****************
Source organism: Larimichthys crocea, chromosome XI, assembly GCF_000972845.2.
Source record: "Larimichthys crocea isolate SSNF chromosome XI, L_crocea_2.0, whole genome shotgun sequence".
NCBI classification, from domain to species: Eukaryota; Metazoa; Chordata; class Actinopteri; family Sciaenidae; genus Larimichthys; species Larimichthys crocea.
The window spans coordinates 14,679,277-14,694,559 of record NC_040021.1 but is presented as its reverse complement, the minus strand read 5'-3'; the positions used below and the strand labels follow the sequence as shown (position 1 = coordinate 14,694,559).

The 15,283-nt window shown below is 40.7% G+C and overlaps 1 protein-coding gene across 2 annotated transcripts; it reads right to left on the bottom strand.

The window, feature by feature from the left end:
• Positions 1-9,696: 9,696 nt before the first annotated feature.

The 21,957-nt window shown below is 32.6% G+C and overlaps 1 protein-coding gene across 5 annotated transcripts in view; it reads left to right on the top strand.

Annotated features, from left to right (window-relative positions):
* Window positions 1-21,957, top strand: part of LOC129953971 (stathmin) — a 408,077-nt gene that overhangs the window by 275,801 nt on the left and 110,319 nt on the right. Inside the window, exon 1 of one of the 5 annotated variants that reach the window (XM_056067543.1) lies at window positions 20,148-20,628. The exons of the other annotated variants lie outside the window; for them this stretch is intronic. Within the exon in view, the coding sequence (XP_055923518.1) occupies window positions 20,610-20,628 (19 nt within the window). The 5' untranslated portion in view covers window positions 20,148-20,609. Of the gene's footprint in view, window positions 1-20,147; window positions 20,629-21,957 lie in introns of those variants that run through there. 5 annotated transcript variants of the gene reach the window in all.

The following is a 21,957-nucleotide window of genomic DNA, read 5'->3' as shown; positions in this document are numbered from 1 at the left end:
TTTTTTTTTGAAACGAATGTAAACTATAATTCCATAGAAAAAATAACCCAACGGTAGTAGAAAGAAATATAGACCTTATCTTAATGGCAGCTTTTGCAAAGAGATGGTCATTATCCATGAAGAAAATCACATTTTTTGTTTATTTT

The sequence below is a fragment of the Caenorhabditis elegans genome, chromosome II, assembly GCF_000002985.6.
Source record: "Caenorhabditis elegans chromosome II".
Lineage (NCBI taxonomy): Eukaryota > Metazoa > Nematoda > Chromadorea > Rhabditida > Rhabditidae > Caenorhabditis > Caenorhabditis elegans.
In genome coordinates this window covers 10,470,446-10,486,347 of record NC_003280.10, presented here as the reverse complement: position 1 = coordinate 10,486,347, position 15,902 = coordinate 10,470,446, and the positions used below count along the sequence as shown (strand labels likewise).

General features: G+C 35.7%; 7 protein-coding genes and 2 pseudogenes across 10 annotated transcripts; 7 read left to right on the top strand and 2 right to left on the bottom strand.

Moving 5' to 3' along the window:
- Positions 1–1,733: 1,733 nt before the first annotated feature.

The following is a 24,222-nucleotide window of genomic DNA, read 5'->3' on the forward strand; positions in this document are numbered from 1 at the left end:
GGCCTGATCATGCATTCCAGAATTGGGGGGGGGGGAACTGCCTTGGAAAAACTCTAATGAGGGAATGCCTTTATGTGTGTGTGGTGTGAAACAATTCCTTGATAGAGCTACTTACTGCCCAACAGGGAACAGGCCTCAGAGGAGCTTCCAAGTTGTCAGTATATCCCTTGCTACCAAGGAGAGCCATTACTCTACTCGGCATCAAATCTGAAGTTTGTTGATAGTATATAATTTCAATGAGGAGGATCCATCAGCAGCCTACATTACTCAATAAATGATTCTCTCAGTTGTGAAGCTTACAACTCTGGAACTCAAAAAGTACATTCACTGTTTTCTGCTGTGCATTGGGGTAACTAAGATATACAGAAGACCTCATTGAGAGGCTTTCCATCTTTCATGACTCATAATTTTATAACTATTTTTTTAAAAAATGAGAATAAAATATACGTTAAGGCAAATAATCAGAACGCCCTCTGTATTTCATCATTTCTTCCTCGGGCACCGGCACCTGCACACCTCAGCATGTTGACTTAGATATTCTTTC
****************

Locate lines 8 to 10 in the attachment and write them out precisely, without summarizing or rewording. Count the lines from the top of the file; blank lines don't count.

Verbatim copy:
The 21,957-nt window shown below is 32.6% G+C and overlaps 1 protein-coding gene across 5 annotated transcripts in view; it reads left to right on the top strand.

Annotated features, from left to right (window-relative positions):
* Window positions 1-21,957, top strand: part of LOC129953971 (stathmin) — a 408,077-nt gene that overhangs the window by 275,801 nt on the left and 110,319 nt on the right. Inside the window, exon 1 of one of the 5 annotated variants that reach the window (XM_056067543.1) lies at window positions 20,148-20,628. The exons of the other annotated variants lie outside the window; for them this stretch is intronic. Within the exon in view, the coding sequence (XP_055923518.1) occupies window positions 20,610-20,628 (19 nt within the window). The 5' untranslated portion in view covers window positions 20,148-20,609. Of the gene's footprint in view, window positions 1-20,147; window positions 20,629-21,957 lie in introns of those variants that run through there. 5 annotated transcript variants of the gene reach the window in all.